Are the gazillions of images raising awareness of quality, or are they driving standards down?
Interesting question. It's tempting to want to assume that because of the increase in quantity, there would be also be an increase in the number of quality photos that are available to be seen (where here quality means an amalgam of things that "make you want to look at the photos"). If there are more pictures being displayed generally, then there is some chance that there will be more good
pictures being displayed. If 2 out of every photographers produces good work, or if 2 out of every 100 photographs that a photographer makes are good, then the more that they display, the more good photos will be displayed. It may not be any easier finding the good ones though, since there is more wading to do.
The ease of display may work against that "goodness" percentage, however. If it's too easy to display, then it's easier to put up lesser work, especially since the photographers themselves choose what to display. They may not always be objective.
But the presence of countless great works of literature in libraries, bookstores, bookcases in our homes, hasn't necessarily done much to increase literacy or love of literature, or so it seems to me. I'd prefer to be wrong. That is, just because the good photos are there on countless obscure web sites that hardly anyone visits, does not mean they will have an impact.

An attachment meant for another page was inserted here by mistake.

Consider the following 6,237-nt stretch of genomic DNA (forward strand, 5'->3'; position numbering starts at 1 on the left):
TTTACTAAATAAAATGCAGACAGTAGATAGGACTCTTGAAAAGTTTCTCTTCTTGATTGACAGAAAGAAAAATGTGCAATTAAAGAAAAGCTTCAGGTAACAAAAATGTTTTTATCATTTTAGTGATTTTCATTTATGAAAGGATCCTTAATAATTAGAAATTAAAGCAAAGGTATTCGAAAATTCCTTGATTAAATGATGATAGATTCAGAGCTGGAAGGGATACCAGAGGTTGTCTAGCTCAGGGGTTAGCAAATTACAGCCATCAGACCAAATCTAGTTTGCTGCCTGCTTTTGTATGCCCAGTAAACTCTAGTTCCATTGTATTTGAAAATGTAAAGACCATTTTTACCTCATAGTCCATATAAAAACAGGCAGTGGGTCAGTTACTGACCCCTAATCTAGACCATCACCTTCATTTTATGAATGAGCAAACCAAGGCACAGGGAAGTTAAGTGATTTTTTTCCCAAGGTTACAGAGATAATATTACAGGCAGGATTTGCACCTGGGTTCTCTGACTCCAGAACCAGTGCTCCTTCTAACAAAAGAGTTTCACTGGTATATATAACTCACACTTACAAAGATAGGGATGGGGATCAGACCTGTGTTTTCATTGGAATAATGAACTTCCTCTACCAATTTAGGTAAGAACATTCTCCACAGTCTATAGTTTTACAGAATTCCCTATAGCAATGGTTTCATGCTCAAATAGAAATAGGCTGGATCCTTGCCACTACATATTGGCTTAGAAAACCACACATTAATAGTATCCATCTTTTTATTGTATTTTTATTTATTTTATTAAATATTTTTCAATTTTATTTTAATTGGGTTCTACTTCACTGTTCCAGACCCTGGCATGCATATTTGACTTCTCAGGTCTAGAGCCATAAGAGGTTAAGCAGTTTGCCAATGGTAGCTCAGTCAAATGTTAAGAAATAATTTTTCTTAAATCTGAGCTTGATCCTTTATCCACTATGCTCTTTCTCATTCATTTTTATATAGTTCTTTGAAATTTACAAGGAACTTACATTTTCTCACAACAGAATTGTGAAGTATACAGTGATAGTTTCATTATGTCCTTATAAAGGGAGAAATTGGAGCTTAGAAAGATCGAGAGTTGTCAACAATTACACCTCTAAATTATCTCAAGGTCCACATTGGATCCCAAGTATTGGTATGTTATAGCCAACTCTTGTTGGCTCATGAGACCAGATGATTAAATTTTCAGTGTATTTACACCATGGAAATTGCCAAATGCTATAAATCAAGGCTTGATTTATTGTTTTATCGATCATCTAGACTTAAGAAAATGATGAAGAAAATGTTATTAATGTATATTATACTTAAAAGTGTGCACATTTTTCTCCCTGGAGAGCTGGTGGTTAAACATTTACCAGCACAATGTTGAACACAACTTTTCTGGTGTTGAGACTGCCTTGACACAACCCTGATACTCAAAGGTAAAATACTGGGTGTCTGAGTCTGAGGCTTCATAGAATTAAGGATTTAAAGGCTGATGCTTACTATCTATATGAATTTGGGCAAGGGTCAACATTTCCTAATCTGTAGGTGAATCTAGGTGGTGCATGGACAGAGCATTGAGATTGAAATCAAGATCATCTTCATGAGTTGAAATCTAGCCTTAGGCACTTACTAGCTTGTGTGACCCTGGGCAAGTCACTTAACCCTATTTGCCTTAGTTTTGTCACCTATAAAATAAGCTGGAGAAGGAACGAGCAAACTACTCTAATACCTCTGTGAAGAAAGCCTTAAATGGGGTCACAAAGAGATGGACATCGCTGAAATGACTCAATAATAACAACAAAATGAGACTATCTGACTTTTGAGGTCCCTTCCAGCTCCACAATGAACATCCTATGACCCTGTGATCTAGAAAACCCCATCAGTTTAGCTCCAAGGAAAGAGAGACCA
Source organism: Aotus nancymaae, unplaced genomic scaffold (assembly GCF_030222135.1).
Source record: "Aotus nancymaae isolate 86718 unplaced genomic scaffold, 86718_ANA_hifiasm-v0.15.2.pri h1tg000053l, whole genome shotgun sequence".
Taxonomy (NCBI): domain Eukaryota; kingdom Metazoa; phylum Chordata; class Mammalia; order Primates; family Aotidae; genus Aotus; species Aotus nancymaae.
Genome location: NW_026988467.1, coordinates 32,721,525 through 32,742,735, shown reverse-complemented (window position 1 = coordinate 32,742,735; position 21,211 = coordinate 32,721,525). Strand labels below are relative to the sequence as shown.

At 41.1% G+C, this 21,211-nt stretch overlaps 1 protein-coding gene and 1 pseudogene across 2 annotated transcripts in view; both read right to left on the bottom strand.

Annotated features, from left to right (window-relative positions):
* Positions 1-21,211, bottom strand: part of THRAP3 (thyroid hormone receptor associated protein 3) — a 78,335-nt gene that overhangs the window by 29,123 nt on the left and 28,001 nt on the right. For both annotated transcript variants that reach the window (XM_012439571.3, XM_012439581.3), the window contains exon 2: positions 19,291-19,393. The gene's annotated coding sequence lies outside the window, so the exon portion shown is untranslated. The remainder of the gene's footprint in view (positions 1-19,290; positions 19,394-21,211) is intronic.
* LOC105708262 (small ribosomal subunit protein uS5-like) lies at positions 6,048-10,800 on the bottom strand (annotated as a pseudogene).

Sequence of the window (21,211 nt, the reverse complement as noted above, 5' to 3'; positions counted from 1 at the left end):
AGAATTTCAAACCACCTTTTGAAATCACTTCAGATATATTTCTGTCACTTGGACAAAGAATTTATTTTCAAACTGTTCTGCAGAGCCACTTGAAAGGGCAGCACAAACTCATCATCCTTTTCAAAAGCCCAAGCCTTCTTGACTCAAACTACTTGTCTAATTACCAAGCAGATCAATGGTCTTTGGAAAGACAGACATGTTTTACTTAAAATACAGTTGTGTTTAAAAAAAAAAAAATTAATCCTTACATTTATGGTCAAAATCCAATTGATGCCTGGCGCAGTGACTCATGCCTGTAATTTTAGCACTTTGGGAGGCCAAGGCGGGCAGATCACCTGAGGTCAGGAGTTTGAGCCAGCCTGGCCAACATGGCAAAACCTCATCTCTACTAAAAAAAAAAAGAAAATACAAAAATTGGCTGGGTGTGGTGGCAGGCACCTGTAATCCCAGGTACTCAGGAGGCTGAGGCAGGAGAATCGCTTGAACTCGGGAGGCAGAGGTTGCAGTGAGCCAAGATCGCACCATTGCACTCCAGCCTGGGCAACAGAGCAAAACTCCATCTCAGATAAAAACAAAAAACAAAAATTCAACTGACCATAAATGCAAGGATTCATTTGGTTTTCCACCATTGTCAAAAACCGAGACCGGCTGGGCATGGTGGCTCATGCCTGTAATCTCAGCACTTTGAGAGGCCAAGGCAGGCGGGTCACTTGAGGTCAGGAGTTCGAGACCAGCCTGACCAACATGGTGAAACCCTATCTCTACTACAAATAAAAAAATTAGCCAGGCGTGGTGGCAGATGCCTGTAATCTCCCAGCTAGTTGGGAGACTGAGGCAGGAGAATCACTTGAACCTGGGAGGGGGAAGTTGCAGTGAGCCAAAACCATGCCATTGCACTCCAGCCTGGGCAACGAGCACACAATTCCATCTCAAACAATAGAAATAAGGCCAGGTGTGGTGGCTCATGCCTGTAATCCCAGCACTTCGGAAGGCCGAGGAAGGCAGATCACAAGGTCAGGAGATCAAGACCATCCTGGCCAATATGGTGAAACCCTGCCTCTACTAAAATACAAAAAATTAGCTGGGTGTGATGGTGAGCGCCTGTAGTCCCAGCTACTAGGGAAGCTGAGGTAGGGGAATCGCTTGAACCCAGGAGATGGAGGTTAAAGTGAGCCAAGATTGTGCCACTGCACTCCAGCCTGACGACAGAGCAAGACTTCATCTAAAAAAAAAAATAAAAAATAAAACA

But re-reading your last paragraph, I see that you are directing your question more to professional photographers; I am not one. I can see where the increasing web presence of their work would have a great impact, because potential customers can easily and quickly view the works of many pros. I can imagine that this greatly facilitates shopping for a wedding photography, for example. It's a good question whether this will have the effect of increasing quality or driving down standards. In the commercial realm, the internet has in some ways reduced choice among consumers. A small number of large internet vendors seem to have rapidly become dominant in some market sectors, more or less what previously also happened in suburban malls where vendor competition was reduced. Usually, reduced competition is not good.
It's an odd mix, dominant vertical development and widespread grassroots collectives. I cannot guess where it leads. But I tend to question whether this situation is long-lived. There are millions of film SLR's collecting dust in dresser drawers all over the world. Most people who bought them used them for a while then gradually lost interest. We're seeing an explosion in digital imaging, but we shouldn't assume that it will go on forever. Once people get over the gee-whiz factor of putting some pics up on a web site, will they eventually get bored? How many will take the image-making seriously enough to keep doing it, or will the digicams end up in the dresser drawers too?